The U.S. House of Representatives passed a revised bipartisan bill that would make it easier for researchers to study marijuana.
The bill passed Tuesday by a resounding vote of 325-95.
The Medical Marijuana and Cannabidiol Research Act, or H.R. 8454, now goes to the Senate, where it is expected to pass.
If it does, then the measure is expected to become the first stand-alone marijuana bill signed into law.
Both the House and Senate passed marijuana research bills in the lame duck session in 2020, but the measures stalled over a provision that would have allowed researchers to study marijuana from state-legal medical cannabis dispensaries.
The newest version of the bill eliminated that provision.
But the measure does streamline the research application process and removes barriers from the U.S. Food and Drug Administration.
Depending on what researchers find, the measure could lead to more business opportunities in current state-legal markets and more bipartisan support for marijuana legalization at the federal level.
Republicans in the House approved the research bill by a 109-95 margin; Democrats voted 216-0 in favor of the measure.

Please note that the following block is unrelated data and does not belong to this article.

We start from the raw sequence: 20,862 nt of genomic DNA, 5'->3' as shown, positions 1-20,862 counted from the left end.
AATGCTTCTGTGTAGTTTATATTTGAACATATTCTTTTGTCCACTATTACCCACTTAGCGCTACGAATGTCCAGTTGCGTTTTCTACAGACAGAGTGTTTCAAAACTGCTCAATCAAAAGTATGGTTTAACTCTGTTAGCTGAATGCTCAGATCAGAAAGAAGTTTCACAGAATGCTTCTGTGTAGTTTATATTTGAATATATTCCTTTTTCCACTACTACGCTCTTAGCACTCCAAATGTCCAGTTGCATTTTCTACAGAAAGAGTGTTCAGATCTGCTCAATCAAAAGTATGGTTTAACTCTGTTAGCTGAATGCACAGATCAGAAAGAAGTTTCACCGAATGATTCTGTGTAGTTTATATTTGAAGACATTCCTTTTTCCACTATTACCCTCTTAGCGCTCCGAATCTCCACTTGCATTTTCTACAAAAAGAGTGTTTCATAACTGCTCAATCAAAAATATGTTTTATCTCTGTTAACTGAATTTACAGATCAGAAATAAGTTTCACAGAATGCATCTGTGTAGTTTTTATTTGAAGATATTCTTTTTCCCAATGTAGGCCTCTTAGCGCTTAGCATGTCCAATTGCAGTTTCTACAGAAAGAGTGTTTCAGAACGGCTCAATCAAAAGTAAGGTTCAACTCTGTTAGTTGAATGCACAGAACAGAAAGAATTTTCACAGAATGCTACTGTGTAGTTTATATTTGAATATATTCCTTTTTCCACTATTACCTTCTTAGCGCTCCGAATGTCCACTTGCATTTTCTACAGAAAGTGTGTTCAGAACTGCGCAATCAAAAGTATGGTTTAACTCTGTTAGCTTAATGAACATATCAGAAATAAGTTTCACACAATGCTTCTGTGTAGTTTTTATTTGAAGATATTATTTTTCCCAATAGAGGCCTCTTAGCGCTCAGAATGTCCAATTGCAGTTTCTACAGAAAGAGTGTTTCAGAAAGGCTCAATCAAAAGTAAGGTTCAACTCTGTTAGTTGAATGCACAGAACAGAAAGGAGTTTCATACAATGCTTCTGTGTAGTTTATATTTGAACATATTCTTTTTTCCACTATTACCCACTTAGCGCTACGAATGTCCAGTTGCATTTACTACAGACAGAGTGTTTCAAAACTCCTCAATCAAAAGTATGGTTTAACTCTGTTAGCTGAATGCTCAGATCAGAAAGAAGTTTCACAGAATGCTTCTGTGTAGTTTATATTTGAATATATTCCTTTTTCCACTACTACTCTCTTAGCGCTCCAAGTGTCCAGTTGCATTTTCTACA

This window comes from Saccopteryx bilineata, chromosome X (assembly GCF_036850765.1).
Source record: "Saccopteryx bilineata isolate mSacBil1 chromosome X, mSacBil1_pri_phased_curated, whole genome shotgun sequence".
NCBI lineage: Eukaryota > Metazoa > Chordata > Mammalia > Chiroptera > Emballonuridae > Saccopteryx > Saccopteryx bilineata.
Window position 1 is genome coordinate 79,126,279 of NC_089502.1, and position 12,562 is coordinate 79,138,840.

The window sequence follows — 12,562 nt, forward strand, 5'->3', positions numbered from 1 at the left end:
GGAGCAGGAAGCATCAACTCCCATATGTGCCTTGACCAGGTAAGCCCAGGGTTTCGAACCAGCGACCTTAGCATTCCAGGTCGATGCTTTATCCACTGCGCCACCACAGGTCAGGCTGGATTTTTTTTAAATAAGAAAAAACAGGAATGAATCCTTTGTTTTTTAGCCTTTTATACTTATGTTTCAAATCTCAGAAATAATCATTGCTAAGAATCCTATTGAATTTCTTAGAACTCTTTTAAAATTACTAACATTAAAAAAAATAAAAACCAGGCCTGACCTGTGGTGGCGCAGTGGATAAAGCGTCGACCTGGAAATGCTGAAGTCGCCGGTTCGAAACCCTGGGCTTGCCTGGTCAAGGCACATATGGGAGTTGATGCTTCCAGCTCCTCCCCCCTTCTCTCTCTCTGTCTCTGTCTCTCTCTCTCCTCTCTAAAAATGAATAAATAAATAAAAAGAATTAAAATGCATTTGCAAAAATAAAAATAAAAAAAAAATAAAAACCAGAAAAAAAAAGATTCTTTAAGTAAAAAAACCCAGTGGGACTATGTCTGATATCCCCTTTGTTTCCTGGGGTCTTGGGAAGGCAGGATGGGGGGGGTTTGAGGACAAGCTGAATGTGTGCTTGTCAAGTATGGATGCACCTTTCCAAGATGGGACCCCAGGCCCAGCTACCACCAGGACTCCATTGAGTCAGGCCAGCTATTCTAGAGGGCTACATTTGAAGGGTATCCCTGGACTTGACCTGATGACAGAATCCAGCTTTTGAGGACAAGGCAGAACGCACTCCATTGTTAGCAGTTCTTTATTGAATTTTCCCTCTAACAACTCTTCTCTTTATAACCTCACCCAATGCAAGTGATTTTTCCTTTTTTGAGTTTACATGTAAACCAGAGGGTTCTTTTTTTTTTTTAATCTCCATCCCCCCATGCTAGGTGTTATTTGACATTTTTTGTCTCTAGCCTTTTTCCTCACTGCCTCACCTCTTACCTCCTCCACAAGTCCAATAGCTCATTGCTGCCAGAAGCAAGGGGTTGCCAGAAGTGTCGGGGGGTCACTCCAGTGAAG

Sen. Charles Grassley, an Iowa Republican and senior member of the Senate, issued a statement after the House passage that reflects how marijuana research has strong support from both sides of the aisle in the Senate as well.
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“This bipartisan bill is critical to better understanding the marijuana plant and its potential benefits and hazards,” Grassley said in the statement.
“It will empower the FDA to analyze CBD and medical marijuana products in a safe and responsible way so that the American public can decide whether to utilize them in the future based on sound scientific data.
“Researching marijuana is widely supported on both sides of the aisle, and it’s a smart step forward.”